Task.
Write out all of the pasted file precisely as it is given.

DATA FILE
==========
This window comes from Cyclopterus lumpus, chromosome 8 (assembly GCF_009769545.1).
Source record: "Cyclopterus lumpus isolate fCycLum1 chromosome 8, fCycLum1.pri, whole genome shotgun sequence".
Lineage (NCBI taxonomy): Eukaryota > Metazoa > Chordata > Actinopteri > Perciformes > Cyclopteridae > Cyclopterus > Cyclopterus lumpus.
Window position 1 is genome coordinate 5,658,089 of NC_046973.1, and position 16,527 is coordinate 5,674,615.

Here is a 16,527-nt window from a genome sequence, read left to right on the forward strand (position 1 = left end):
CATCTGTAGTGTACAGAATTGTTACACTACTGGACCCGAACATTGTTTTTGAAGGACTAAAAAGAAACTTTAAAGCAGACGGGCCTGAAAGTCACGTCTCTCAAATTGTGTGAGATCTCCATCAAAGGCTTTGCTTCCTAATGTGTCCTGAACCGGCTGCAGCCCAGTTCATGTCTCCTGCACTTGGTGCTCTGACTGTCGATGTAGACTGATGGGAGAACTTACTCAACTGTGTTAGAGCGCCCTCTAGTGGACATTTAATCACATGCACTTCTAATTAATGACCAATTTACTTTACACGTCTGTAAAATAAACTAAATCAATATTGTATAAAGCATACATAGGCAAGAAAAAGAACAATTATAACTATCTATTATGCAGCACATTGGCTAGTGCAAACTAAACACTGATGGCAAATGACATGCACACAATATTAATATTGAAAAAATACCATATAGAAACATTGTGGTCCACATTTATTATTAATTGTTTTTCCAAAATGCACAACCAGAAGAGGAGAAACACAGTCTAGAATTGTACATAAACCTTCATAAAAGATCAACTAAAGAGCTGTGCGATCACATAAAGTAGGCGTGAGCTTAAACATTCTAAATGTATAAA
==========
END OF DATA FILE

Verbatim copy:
This window comes from Cyclopterus lumpus, chromosome 8 (assembly GCF_009769545.1).
Source record: "Cyclopterus lumpus isolate fCycLum1 chromosome 8, fCycLum1.pri, whole genome shotgun sequence".
Lineage (NCBI taxonomy): Eukaryota > Metazoa > Chordata > Actinopteri > Perciformes > Cyclopteridae > Cyclopterus > Cyclopterus lumpus.
Window position 1 is genome coordinate 5,658,089 of NC_046973.1, and position 16,527 is coordinate 5,674,615.

Here is a 16,527-nt window from a genome sequence, read left to right on the forward strand (position 1 = left end):
CATCTGTAGTGTACAGAATTGTTACACTACTGGACCCGAACATTGTTTTTGAAGGACTAAAAAGAAACTTTAAAGCAGACGGGCCTGAAAGTCACGTCTCTCAAATTGTGTGAGATCTCCATCAAAGGCTTTGCTTCCTAATGTGTCCTGAACCGGCTGCAGCCCAGTTCATGTCTCCTGCACTTGGTGCTCTGACTGTCGATGTAGACTGATGGGAGAACTTACTCAACTGTGTTAGAGCGCCCTCTAGTGGACATTTAATCACATGCACTTCTAATTAATGACCAATTTACTTTACACGTCTGTAAAATAAACTAAATCAATATTGTATAAAGCATACATAGGCAAGAAAAAGAACAATTATAACTATCTATTATGCAGCACATTGGCTAGTGCAAACTAAACACTGATGGCAAATGACATGCACACAATATTAATATTGAAAAAATACCATATAGAAACATTGTGGTCCACATTTATTATTAATTGTTTTTCCAAAATGCACAACCAGAAGAGGAGAAACACAGTCTAGAATTGTACATAAACCTTCATAAAAGATCAACTAAAGAGCTGTGCGATCACATAAAGTAGGCGTGAGCTTAAACATTCTAAATGTATAAA